The contractor should conduct the audit utilizing established fundamental auditing practices. These include process approach, appropriate sampling of evidence and productive interviews. The organization should be provided an audit report that is complete, providing evidence of the processes audited and the results of the assessment—good and bad. There should be findings of nonconformance and opportunities for improvement. I say there should be findings. Some of you will balk and respond by asking: “Suppose there aren’t any nonconformances?” It’s not impossible but it’s unlikely. Things change and we aren’t always vigilant. Errors occur. People come and go. Nonconformances are apt to arise; they should be viewed as good things—as chances to catch problems before the customer or a regulator does. This leads me to a small sidebar. If you’ve intimated to the auditor that you don’t want any nonconformances or that you just want to have a piece of paper to wave under the registrar auditor’s nose, you will probably get your wish. That also means that your organization will probably perpetuate problems and bad practices. And, you’ll get a certification auditor like me who will notice that your audits don’t conform to requirements.
How should you ensure that your outsourced auditing process is working for you? Follow the guidance in ISO 9001. Make sure that the audits are planned taking into consideration importance, changes that affect your system, and results of previous audits.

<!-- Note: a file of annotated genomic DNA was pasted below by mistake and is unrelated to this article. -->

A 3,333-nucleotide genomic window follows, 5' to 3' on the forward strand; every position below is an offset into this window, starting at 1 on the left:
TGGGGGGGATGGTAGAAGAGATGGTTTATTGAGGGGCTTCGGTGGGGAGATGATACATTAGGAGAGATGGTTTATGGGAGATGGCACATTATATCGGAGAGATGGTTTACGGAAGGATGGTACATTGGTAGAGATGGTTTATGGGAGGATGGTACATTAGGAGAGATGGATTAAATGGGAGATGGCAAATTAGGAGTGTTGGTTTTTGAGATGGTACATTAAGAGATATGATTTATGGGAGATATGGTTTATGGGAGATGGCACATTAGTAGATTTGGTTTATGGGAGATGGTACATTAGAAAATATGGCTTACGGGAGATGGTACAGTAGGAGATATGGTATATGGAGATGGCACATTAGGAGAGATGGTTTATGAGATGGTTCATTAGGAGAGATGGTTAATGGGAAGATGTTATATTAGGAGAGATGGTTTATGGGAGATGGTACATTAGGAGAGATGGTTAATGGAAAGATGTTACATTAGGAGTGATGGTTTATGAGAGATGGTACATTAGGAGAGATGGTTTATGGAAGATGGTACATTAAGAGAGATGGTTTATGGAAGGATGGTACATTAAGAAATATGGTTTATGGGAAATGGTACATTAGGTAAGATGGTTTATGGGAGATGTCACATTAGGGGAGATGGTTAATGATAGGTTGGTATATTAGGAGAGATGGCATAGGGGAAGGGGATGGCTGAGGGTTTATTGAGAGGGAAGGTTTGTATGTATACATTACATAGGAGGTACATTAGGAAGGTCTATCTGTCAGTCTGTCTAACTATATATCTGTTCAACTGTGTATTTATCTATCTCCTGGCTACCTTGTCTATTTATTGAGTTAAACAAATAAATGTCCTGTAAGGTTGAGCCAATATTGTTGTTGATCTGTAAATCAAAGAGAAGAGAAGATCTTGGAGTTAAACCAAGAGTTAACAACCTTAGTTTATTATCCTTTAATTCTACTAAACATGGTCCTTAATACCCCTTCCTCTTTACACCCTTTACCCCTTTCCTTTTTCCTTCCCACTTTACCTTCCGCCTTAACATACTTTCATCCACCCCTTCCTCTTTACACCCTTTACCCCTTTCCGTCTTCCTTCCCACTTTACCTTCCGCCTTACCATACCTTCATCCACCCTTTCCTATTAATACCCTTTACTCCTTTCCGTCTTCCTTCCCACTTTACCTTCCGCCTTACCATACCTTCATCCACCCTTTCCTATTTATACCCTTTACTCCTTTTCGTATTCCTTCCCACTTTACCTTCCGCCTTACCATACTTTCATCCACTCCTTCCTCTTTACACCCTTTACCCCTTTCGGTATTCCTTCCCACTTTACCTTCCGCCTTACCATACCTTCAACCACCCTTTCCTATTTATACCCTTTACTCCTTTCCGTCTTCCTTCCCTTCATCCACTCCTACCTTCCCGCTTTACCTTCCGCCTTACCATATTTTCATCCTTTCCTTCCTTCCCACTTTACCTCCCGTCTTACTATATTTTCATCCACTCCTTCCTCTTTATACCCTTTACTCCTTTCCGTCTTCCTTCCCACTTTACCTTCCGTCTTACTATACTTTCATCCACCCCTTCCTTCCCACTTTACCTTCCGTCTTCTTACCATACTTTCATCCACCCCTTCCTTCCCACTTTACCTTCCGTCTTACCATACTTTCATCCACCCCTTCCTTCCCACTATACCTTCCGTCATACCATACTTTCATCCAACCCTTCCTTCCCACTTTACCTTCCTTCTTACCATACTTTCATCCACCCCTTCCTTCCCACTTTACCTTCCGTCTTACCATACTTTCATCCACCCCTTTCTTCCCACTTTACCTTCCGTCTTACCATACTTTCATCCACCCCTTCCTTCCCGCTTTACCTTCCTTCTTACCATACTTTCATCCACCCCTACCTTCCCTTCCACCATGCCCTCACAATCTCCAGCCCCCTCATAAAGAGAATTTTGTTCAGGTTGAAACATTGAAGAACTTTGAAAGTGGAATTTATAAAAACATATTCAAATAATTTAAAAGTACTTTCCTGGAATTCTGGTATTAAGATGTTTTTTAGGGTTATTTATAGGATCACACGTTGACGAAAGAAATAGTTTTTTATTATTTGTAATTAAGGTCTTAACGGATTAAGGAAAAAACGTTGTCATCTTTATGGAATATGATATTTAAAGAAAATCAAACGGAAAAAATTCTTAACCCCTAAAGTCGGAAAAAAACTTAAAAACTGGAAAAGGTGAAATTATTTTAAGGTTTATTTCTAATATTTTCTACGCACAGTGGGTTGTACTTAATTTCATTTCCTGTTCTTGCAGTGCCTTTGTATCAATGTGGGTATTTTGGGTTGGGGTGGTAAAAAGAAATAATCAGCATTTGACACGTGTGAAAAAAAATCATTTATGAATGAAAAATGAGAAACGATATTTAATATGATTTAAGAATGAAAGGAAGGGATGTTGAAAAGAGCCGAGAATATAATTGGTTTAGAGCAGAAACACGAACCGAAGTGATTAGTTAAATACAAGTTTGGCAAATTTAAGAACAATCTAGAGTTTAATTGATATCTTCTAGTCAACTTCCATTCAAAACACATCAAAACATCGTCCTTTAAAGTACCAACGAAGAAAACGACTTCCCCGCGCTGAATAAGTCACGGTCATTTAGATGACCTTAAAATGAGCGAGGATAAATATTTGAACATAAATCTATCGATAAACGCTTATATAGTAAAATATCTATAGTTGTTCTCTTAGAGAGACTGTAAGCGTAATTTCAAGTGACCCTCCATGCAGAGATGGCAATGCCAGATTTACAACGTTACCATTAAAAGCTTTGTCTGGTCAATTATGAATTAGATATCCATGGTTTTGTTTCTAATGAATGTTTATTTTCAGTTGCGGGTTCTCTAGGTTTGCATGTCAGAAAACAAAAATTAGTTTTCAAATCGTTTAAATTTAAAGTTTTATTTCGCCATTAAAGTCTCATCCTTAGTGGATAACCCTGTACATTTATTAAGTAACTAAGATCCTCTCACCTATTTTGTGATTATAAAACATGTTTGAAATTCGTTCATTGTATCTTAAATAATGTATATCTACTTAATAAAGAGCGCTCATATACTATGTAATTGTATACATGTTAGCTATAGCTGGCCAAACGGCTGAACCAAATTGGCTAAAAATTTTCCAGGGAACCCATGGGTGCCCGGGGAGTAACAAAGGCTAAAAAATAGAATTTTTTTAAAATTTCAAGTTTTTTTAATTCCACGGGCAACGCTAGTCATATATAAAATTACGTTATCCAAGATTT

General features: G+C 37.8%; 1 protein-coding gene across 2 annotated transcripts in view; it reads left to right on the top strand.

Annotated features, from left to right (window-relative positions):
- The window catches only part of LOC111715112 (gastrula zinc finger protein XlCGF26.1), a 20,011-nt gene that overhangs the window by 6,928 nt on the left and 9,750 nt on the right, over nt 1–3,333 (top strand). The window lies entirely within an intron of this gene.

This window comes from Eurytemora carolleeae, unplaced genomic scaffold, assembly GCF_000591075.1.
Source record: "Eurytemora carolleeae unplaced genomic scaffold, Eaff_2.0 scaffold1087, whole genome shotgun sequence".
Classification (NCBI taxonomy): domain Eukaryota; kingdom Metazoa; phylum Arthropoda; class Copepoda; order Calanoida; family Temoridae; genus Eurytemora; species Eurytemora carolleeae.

Select an auditor with good credentials. Lead assessors, ASQ certified quality auditors and auditors with regulatory experience and credentials are good qualifying criteria. If you have the ability, try to get someone with experience in your industry. The audits will be proportionately more efficient since the auditors don’t have to go through the learning curve of understanding your products and processes.
Have the auditor participate in the planning of the annual schedule. Don’t scrimp. Allocate the time needed to do it right. If you have more than one shift, ensure that the other shifts get audited at some reasonable frequency.
Arrive at an agreement with the auditor as to the format of the audit report. Ensure that the format facilitates responding to findings so that there can be appropriate follow-up.
Review the reports when you get them. If they aren’t detailed enough or don’t provide the information you need, contact the auditor. Remember you are the customer. The integrity of that report is no less important than the verification that the components you ordered meet the drawing specifications.
Communicate with your auditor about revisions to the schedule or major changes to your organization. If the auditor has presented credentials that have an expiration date, make sure to get updated certificates as they become available. If the standard changes, such as what’s recently occurred with ISO 9001, ask for evidence that they’ve had training on the new requirements.
Expect to get good results from your audits and use them to improve your business. And always remember that you have ultimate ownership of the audit results.
About the author
Denise Robitaille is the author of numerous books on various quality topics. She is an internationally recognized speaker who brings years of experience in business and industry to her work in the quality profession. Denise is an active member of U.S. TAG to ISO/TC 176, the committee responsible for updating the ISO 9000 family of standards. She is also an Exemplar Global-certified lead assessor, an ASQ Certified Quality Auditor, and a fellow of the ASQ.